7. Zheyin Shizi Qinpu (浙音釋字琴譜; before 1491; I.8); compiler lived in Nanchang
  8. Xie Lin Taigu Yiyin (謝琳太古遺音; 1511 [not related to I.4]; I.9); compiler lived in She County, Anhui
  9. Huang Shida Taigu Yiyin (黃士達太古遺音; 1515 [not related to I.4]; I.10); see previous
  10. Faming Qinpu (發明琴譜; 1530; I.11); compiler, from Iyang (Jiangxi) perhaps lived in Nanjing
  11. Fengxuan Xuanpin (風宣玄品; 1539; II.1); compiler was enfeoffed in Junzhou, Henan
  12. Wugang Qinpu (梧岡琴譜; 1546; I.12; Zha did not index; compiled by a palace eunuch)
  13. Qinpu Zhengchuan (琴譜正傳; 1547 / 1561; II.2; the 45 melodies in 1546 and 26 more)
  14. Xilutang Qintong (西麓堂琴統; 1525; III.1; compiler was in She county, Anhui)
  15. Buxuxian Qinpu (步虛仙琴譜; 1556; III.2; not fully indexed).
    The National Libary in Taiwan has a complete edition; Qinqu Jicheng only has folios 5 and 6.
  16. Taiyin Buyi (太音補遺; 1557; III.3) Also Xingzhuang....
  17. Taiyin Xupu (太音續譜; 1559; III.4) Also Xingzhuang....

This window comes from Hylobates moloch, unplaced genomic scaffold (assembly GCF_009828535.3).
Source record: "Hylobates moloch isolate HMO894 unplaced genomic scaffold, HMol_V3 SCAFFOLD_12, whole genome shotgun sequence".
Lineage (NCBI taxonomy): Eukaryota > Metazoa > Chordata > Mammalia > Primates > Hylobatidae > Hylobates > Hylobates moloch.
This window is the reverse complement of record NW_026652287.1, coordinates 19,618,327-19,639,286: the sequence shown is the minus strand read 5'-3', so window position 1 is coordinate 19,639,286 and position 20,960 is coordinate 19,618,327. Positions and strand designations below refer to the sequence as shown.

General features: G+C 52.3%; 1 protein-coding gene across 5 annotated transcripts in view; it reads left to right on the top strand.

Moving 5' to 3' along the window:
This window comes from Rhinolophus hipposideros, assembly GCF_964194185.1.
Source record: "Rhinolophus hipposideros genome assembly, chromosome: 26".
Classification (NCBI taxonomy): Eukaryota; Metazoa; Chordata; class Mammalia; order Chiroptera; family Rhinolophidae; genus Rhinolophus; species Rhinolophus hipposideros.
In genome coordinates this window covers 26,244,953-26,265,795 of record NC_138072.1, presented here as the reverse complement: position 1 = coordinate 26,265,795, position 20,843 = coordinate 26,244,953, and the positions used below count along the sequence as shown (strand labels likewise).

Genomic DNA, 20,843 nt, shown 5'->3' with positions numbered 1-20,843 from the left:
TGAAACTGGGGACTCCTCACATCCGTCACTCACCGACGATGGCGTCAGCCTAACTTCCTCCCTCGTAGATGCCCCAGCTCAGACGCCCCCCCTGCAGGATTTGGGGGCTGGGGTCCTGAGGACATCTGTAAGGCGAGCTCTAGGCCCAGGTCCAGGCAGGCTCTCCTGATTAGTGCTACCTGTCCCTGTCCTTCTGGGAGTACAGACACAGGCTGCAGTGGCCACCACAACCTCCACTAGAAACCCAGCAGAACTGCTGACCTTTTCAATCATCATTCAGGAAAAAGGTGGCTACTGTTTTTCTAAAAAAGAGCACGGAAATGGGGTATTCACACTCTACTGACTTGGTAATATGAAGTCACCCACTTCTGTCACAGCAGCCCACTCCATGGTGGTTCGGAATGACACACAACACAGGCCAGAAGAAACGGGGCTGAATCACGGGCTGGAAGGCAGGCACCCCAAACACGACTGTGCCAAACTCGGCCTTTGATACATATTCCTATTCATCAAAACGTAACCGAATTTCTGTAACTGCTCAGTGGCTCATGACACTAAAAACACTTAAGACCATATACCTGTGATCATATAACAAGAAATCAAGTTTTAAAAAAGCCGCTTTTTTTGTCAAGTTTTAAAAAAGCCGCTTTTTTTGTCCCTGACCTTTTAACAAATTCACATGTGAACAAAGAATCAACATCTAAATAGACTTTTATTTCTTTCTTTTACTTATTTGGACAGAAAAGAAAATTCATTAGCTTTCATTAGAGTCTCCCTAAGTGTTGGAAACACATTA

The following are the books discussed by Zha Fuxi here, but not included in this edition

  18. Taiyin Chuanxi (太音傳習; 1552-61; Vol. IV.1; not indexed); by 李仁 Li Ren
  19. Wuyin Qinpu (五音琴譜; 1579; IV.2)
  20. Chongxiu Zhenchuan Qinpu (重修真傳琴譜; 1585; IV.3). 105 melodies in 10 folios, all with lyrics. Compare 1573.
    Van Gulik, Lore, p.185, mentions a 琴譜合璧大全 Qinpu Hebi Daquan, perhaps another edition of this work.
  21. Yuwu Qinpu (玉梧琴譜; 1589; VI.1)
  22. Qinshu Daquan (琴書大全; 1590; V)
  23. Sanjiao Tongsheng (三教同聲; 1592; VI.2)
    1 F; 4 melodies, all 1st occurence, one Confucian (with prelude), one Buddhist, one Daoist
  24. Wenhuitang Qinpu (文會堂琴譜; 1596; VI.3)
    6F, 69 melodies, 11 first occurence; compiled by Hu Wenhuan (胡文煥) of Qiantang (Hangzhou) .
  25. Luqi Xinsheng (綠綺新聲; 1597; VII.1)
    3F; 13 melodies (5 diaoyi and 8 titled pieces, 3-1st), all with lyrics; melodies of 徐時琪 Xu Shiqi (終南山 Zhongnanshan?)
  26. Zangchunwu Qinpu (藏春塢琴譜; 1602; VI.4)
    6F; 65 melodies/3-1st; compiled by Hao Ning (郝寧) and other eunuchs; (Zangchunwu was a walled village near Nanjing)
  27. Sancai Tuhui Xuji (三才圖會續集; 1607; VI.5)
    edited by 王洪洲、思義 Wang Hongzhou and Siyi (father and son); no location indicated; diagrams, zhifa, five diaoyi from
    1585
  28. Yang Lun Taigu Yiyin (楊掄太古遺音)
    Part of Zhenchuan Zhengzong Qinpu (真傳正宗琴譜; 1589 and 1609; VII.2)

    Yang Lun Boya Xinfa (楊掄伯牙心法)